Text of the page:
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Q&Gray: Four big questions for the Sony Open in Hawaii

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After an exciting week (and eventful finish) to the year’s first event, the PGA Tour stays in Hawaii for the Sony Open. It’s time to head to Oahu and Waialae Country Club, which has hosted the tournament for all 55 years of its existence.

For many players this marks the first start of the new year, while some decorated holdovers will make the short trip from Maui. With topics ranging from a red-hot winner to slumping veterans and one particular course horse, here are four questions to ponder as the Aloha swing continues:

JT betting favorite to complete Hawaiian double

Fresh off his playoff win at Kapalua, Justin Thomas is listed as the betting favorite this week at the Sony Open as the PGA Tour stays in Hawaii.


What can JT do for an encore?

Three years ago Justin Thomas captured the Sentry Tournament of Champions, hopped a short flight to Oahu and put an opening-round 59 on the board at Sony. It was the start of what turned into a career year, complete with five wins including a major. This time around, Thomas returns to Honolulu after surviving a chaotic playoff at Kapalua for his third win in his last seven starts. His form may not be quite as red-hot as it was back in 2017, but it’s probably not that far off, either. Another strong performance would only further stamp Thomas’ name as one to watch as the new year gets underway – even if he doesn’t break 60 this time around.


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Did this week’s winner play last week?

There might not be two Tour venues more disparate than Kapalua and Waialae: one is a sprawling, hilly landscape where drives can push 400 yards while the other is a cozy, flat layout where players can almost leave the driver at home. But there’s been a significant correlation in recent years as each of the last six winners of the Sony Open started their year the week before at Kapalua. It’s not exactly a fair fight, given that a spot at the Sentry means you played well enough to win an event the previous year, but it’s something to keep an eye on as 21 of the 34 players from last week are in the Sony field. The last time the trophy went to a player who wasn’t in Maui the week prior? That would be 2013, when Russell Henley won in his first start as a rookie.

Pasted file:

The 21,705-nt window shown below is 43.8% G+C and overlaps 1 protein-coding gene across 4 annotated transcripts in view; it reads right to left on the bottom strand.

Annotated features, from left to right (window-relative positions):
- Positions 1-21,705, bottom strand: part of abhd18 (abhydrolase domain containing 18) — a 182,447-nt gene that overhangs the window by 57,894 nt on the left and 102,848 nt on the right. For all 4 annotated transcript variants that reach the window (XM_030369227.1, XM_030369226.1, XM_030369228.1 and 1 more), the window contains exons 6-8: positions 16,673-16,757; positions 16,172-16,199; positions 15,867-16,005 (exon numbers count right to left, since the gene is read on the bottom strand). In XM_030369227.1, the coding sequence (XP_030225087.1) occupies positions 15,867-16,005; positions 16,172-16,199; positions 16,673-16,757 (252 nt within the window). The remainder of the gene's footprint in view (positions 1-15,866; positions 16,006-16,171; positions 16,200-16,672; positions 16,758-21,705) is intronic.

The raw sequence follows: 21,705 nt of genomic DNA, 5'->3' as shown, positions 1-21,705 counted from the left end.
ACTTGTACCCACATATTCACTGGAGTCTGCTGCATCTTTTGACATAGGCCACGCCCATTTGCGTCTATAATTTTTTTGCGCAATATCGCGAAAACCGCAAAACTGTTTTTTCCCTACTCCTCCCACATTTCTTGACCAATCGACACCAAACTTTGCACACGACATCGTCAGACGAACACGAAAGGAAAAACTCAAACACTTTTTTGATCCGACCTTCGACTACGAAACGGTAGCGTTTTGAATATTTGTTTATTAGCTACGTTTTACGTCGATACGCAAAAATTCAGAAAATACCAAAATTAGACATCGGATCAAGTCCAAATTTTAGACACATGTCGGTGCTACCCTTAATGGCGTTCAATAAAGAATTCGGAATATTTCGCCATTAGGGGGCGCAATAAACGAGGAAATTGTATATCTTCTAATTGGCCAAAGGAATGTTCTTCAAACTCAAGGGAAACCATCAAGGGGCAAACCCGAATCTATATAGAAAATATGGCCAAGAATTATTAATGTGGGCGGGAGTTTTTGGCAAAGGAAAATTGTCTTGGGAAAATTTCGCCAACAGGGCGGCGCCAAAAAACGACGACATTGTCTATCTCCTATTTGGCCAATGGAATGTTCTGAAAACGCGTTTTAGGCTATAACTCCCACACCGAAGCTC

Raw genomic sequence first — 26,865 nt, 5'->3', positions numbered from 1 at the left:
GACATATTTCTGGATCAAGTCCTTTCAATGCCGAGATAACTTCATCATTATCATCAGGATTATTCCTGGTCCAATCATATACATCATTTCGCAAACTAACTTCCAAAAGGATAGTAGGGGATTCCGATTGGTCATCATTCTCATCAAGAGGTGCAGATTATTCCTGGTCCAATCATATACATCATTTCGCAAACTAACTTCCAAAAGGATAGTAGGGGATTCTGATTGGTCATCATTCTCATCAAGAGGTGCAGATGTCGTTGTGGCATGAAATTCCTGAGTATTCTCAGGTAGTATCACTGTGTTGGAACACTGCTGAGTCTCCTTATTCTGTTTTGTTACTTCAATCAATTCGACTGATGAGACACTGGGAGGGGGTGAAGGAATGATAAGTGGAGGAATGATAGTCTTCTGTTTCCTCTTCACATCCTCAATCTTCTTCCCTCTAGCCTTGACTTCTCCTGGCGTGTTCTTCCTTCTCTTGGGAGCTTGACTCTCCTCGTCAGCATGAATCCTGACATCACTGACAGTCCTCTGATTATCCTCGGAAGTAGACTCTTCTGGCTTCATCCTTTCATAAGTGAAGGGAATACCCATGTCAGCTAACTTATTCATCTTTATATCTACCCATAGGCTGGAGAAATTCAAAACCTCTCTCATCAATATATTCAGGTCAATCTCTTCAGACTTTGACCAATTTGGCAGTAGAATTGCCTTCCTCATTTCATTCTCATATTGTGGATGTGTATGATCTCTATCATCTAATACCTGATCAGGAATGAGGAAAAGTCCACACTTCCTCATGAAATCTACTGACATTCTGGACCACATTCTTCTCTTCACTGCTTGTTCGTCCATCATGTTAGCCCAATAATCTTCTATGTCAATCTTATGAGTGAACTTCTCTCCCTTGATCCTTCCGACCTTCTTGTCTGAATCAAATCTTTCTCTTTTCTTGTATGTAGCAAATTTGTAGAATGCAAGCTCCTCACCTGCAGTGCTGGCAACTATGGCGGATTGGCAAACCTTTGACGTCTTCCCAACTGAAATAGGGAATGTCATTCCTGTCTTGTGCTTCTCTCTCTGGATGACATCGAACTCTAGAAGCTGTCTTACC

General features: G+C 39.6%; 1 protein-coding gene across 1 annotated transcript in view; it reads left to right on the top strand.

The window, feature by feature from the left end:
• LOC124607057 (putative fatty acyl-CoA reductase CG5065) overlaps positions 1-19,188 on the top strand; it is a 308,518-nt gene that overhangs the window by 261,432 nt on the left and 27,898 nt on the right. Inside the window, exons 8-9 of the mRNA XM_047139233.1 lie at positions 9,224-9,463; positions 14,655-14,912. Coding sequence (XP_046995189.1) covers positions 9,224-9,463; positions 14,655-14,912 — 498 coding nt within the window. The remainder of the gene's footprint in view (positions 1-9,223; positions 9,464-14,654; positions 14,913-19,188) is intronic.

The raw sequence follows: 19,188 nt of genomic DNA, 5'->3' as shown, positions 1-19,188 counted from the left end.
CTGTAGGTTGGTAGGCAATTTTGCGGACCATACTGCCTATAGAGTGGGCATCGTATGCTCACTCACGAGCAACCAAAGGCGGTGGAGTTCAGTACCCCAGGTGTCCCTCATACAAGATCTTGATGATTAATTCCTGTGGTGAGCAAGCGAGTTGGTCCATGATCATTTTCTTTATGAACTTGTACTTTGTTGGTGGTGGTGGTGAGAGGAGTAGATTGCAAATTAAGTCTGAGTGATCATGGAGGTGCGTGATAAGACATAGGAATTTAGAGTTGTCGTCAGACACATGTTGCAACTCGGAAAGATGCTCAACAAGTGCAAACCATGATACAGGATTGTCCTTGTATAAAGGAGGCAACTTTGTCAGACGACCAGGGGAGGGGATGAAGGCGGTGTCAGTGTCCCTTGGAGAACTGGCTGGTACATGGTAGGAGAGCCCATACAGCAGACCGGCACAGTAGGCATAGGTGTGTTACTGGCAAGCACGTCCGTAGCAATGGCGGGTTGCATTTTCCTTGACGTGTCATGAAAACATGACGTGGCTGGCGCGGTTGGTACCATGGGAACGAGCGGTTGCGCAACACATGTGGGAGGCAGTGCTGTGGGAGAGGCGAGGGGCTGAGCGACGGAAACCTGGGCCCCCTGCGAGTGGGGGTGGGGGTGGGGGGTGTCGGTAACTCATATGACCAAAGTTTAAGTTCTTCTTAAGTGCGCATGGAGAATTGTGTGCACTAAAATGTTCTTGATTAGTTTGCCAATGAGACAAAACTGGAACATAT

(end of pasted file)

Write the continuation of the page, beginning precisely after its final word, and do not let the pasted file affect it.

Sony Open in Hawaii: Full-field tee times | Full coverage


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Can two former champs get back on track?

Zach Johnson and Jimmy Walker have several traits in common. They’re both former major champs, both north of 40 years old and both former winners at the Sony: Johnson in 2009, while Walker went back-to-back in 2014-15. But the two also return to Hawaii in the midst of similar slides, as they both missed the FedExCup playoffs entirely last season. Johnson has fallen outside the top 200 in the world and is more than a year removed from his last top-10 finish, while Walker hasn’t completed 72 holes since the Rocket Mortgage Classic in June and will be making his first start since the Sanderson Farms Championship nearly four months ago.


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Is this the year CH III gets over the hump?

Charles Howell III has had success at Waialae. A ton of success, actually: 10 top-10 finishes in 18 prior appearances, with only one over-par round since 2012. It’s a set of credentials that could set him up to run for mayor of Honolulu down the road, but there’s a conspicuous asterisk involved: despite his affinity for the venue, Howell has not yet won the event, coming closest in 2012 when he tied for second. Consistent play not translating into victories is nothing new for Howell, who hasn’t played since a missed cut in defense of his RSM Classic title. But he would love nothing more than to finally get his name on the trophy after feasting on Waialae for nearly 20 years, and coming off a fall that included four top-20 finishes there’s ample reason to think this might (finally) be his week.